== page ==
September 22, 2011

Campus Campaign Reform

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It may have seemed like a gimmick, but Peter Scelfo’s ’15 strategy to dress as “Buddy the Elf” for the entirety of his two-week campaign for Freshman-at-Large representative earned him a spot on the Student Assembly.

It was a strong victory. Scelfo won with 819 votes, while the leading vote-getter in last year’s freshman race won with only 383. In 2009, that number was 468. From 2008 back to 2005, no one won with more than 375 votes, with the leading vote-getters twice in that time span earning less than 300 votes.

Scelfo’s campaign was certainly positive from a publicity standpoint for the Student Assembly. His “elf costume” became a fixture around campus and raised attention around the student governing body and the race. The three other freshmen elected to at-large seats each turned in strong performances of their own, with Ross Gitlin ’15, Don Muir ’15 and E.J. Yeterian ’15 earning 673, 552 and 331 votes respectively.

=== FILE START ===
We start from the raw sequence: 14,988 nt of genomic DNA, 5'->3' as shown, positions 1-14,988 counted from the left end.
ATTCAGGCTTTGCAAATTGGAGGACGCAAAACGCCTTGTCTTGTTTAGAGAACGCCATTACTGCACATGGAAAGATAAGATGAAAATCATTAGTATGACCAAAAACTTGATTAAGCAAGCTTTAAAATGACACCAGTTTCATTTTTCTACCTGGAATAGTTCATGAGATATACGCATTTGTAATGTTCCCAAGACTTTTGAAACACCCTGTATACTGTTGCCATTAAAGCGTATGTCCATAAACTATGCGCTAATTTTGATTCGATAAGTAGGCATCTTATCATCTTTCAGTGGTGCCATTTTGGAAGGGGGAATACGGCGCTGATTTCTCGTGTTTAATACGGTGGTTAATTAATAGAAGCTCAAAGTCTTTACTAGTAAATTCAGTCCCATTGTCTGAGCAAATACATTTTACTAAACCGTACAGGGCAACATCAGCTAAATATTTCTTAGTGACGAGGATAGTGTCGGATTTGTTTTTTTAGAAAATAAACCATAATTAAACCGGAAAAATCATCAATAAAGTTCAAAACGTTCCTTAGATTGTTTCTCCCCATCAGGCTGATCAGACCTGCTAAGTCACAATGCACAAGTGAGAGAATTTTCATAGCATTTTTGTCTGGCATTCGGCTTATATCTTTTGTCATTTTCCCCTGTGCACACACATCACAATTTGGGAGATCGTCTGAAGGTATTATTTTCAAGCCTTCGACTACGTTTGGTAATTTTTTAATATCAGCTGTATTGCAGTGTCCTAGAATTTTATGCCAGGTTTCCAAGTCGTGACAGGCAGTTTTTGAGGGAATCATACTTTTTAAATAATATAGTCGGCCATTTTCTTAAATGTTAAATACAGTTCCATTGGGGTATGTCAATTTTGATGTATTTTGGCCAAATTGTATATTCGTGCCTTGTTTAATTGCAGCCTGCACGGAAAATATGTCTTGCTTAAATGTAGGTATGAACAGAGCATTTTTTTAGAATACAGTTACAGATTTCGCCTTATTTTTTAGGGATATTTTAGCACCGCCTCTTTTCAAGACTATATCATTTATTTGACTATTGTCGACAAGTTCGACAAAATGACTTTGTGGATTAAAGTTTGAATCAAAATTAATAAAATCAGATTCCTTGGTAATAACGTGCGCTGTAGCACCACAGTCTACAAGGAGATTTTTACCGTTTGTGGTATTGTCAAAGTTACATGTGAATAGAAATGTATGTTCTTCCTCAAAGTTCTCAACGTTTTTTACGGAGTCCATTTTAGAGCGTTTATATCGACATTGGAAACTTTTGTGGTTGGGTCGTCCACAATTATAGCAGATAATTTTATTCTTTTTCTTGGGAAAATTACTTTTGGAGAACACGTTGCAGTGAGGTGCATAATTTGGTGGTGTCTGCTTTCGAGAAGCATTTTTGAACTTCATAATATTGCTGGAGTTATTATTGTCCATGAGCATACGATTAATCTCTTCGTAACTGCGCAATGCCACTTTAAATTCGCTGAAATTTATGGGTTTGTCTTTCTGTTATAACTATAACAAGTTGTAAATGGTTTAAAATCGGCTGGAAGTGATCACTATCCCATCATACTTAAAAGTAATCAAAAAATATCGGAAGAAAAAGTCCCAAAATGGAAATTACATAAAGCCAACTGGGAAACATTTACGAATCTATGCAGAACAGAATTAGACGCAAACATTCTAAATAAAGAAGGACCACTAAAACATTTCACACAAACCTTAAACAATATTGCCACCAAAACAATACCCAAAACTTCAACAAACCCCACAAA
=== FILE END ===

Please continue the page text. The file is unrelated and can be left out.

Yet Scelfo’s campaign — and victory — continued a recent trend in campus elections away from the issues and toward theatrics. Flashy campaign videos, Facebook groups and, now, even costumes have become the featured aspects in successful student campaigns. Name recognition matters above all else. While this has generated more interest in student elections, it has also reduced their legitimacy.

The Student Assembly is not an unimportant voice for students on campus. It represents the student body in meetings with administrators on issues that have important ramifications for the campus and generates initiatives that impact students. Voting for its representatives should not be taken lightly.

Candidates ultimately respond to voters. As long as students continue to vote for the more theatrical campaigns, these campaigns will continue to be successful and could escalate even more towards the absurd.

It’s up to voters to put the emphasis on what a candidate can bring to the table, not what they will wear to it.

Editor’s Note: Ross Gitlin ’15 is the brother of Ben Gitlin ’12, The Sun’s editor in chief.